X-ray - AP NECK

X-ray - AP NECK

X-Ray
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XRay - AP NECK


Why is X-ray - AP NECK done ?

A neck X-ray is used to help diagnose problems in the soft tissues of the neck. For example, symptoms such as stridor (noisy breathing), barking cough, and hoarseness may result from swelling of different areas in or near the airway. The neck X-ray can help detect a swollen epiglottis (a condition known as epiglottitis), which is rare, or swelling in the tissues around the vocal cords (croup). It can also help in diagnosing an infection in the area behind the throat (retropharyngeal abscess). It can detect signs of enlarged tonsils and adenoids, which is useful in the evaluation of kids with obstructive sleep apnea, excessive snoring, or recurrent sinus and ear infections. It also can reveal masses in the neck, such as cysts and tumors, as well as some types of objects that might have been mistakenly swallowed or inhaled and have become lodged in the upper airway or oesophagus.

The most common X-ray views are poster anterior, anteroposterior, and lateral. In an poster anterior (PA) view, the x-ray source is positioned so that the x-ray beam enters through the posterior (back) and exits out of the anterior (front), where the beam is detected. To obtain this view, the patient stands facing a flat surface behind which is an x-ray detector. In anteroposterior (AP) views, the positions of the x-ray source and detector are reversed: the x-ray beam enters through the anterior aspect and exits through the posterior aspect. AP are harder to read than PA x-rays and are therefore generally reserved for situations where it is difficult for the patient to get an ordinary chest x-ray, such as when the patient is bedridden. Lateral views are obtained in a similar fashion as the poster anterior views, except in the lateral view, the patient stands with both arms raised and the side of the chest pressed against a flat surface. Oblique view are projection taken with the central ray at an angle to any of the body planes. It is described by the angle of obliquity and the portion of the body the X-ray beam exits; right or left and posterior or anterior. Right or left as stated above indicates the portion of the body the X-ray beam exits. The axillary view is useful for detecting anterior or posterior dislocations that are not evident in the AP view.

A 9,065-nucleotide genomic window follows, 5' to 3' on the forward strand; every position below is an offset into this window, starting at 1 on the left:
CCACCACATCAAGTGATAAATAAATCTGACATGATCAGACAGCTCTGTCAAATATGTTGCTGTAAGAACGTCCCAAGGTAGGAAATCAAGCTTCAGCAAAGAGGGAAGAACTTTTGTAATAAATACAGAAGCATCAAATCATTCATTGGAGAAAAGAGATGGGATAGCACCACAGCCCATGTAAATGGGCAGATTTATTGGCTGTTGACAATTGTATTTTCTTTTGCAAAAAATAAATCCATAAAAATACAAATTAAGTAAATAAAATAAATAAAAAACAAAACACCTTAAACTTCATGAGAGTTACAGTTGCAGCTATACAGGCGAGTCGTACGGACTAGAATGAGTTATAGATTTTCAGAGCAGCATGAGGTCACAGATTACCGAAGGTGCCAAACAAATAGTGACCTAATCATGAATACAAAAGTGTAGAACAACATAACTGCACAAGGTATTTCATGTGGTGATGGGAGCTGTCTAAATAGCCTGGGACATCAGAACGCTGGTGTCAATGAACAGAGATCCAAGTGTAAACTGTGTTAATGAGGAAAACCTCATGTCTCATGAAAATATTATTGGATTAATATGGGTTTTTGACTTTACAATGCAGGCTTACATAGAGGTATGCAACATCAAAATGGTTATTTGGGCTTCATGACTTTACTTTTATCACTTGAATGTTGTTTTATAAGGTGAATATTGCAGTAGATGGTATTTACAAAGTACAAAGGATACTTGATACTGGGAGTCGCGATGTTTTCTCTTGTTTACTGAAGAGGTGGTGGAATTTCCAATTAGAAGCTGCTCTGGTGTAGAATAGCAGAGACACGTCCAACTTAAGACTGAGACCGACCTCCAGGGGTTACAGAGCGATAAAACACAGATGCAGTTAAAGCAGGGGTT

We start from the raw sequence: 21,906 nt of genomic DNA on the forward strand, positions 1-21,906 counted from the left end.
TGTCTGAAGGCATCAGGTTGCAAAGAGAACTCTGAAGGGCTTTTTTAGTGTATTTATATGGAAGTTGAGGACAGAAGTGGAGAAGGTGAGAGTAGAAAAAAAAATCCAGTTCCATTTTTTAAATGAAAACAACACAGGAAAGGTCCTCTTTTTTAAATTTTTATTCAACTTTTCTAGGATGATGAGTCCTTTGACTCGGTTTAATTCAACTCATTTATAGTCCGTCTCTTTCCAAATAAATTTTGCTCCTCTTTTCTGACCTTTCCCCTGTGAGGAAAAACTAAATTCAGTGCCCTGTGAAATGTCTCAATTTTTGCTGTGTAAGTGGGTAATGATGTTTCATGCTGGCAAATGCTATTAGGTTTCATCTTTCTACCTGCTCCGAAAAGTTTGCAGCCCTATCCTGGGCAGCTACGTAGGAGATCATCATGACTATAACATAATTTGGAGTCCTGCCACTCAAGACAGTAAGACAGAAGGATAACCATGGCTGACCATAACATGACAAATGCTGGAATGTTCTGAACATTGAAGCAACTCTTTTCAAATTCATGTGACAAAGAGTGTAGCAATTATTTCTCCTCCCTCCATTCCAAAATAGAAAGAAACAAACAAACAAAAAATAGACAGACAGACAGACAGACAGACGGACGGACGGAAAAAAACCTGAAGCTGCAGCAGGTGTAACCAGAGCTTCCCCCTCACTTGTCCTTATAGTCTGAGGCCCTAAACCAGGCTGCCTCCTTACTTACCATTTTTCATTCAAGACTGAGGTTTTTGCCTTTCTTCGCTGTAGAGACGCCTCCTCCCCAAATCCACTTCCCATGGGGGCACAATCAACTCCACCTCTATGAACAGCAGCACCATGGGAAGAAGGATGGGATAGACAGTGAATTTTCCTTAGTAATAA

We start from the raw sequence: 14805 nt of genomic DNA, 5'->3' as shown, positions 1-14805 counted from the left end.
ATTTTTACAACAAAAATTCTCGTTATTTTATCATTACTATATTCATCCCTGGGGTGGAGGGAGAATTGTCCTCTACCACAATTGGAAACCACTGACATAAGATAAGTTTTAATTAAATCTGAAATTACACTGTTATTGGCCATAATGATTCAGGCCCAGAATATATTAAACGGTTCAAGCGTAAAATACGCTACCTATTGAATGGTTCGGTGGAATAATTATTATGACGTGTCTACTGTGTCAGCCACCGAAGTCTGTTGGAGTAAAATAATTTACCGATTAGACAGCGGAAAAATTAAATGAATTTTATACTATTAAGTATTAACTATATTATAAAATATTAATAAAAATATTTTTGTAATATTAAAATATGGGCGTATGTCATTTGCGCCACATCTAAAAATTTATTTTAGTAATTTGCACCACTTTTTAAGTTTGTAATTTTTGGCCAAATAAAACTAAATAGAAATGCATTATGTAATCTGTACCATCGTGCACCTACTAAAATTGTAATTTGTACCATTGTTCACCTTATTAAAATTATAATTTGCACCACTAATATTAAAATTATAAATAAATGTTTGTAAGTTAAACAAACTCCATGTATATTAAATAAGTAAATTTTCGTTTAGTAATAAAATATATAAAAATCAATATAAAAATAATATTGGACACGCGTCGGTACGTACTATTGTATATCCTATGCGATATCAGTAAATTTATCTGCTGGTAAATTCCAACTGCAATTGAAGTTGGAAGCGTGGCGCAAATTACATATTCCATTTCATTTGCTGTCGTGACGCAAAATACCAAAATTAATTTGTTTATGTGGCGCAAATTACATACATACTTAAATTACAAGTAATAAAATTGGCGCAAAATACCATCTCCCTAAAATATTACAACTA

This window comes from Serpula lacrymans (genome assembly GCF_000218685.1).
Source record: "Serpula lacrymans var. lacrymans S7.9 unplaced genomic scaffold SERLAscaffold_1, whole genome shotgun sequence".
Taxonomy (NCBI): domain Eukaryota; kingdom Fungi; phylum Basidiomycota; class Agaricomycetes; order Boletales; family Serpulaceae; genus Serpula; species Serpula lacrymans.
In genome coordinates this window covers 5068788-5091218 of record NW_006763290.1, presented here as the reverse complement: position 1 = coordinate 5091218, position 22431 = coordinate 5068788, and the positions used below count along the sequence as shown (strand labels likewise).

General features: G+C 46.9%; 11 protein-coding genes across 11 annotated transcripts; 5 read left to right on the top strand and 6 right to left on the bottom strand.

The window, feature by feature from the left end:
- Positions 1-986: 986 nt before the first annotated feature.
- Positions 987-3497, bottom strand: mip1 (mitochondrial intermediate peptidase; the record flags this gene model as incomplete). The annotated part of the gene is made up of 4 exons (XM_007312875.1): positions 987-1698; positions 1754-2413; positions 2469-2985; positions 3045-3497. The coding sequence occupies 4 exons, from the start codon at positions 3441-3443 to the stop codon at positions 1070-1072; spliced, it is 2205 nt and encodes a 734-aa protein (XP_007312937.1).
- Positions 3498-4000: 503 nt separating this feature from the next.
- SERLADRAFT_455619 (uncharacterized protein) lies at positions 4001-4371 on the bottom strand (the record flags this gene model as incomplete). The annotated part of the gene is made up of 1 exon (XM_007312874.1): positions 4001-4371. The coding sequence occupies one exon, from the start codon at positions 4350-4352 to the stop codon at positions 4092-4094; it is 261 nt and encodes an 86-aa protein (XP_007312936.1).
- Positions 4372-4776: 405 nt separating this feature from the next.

X-ray - AP NECK Instructions

CCO:
No prior preperation is required.Ask if the patient is pregnant.

SLAs:
For XRay test scheduled before 2 PM eConsultation will be scheduled before 9 PM same day and the physical reports to be delivered by 10 PM same day
For XRay test scheduled after 2 PM eConsultation to start from 8 AM next day and the physical reports to be delivered starting from 8 AM next day

FACILITATOR:
No specific instructions

SLAs:
For XRay test scheduled before 2 PM eConsultation will be scheduled before 9 PM same day and the physical reports to be delivered by 10 PM same day
For XRay test scheduled after 2 PM eConsultation to start from 8 AM next day and the physical reports to be delivered starting from 8 AM next day

Why is X-ray - AP NECK ?

An X-ray (been used for decades) is an imaging test that uses small amounts of radiation to produce pictures of the organs, tissues and bones of the body. It can help your doctor view the inside of your body without having to make an incision. This can help them diagnose, monitor and treat many medical conditions. Different types of X-rays are used for different purposes. An X-ray AP NECK can help find the causes of common signs and symptoms such as pain, tenderness, swelling or deformity of the knee. It can also detect broken bones, dislocated joint or arthritis in the joint. After a broken bone has been set, the image can help determine whether the bone is in proper alignment and whether it has healed properly. Different parts of the body behave differently with X-rays. X-rays work because the body's tissues vary in density (thickness). Each type of tissue allows a different amount of radiation to pass through and expose the X-ray-sensitive film. For example, bones are very dense and most of the radiation is prevented from passing through to the film. As a result, bones appear white on an X-ray. Tissues that are less dense such as the lungs are filled with air and allow more of the X-rays to pass through to the film and appear on the image in shades of gray. There are some risks involved in getting an X-ray. But for most people, the potential benefits outweigh the risks.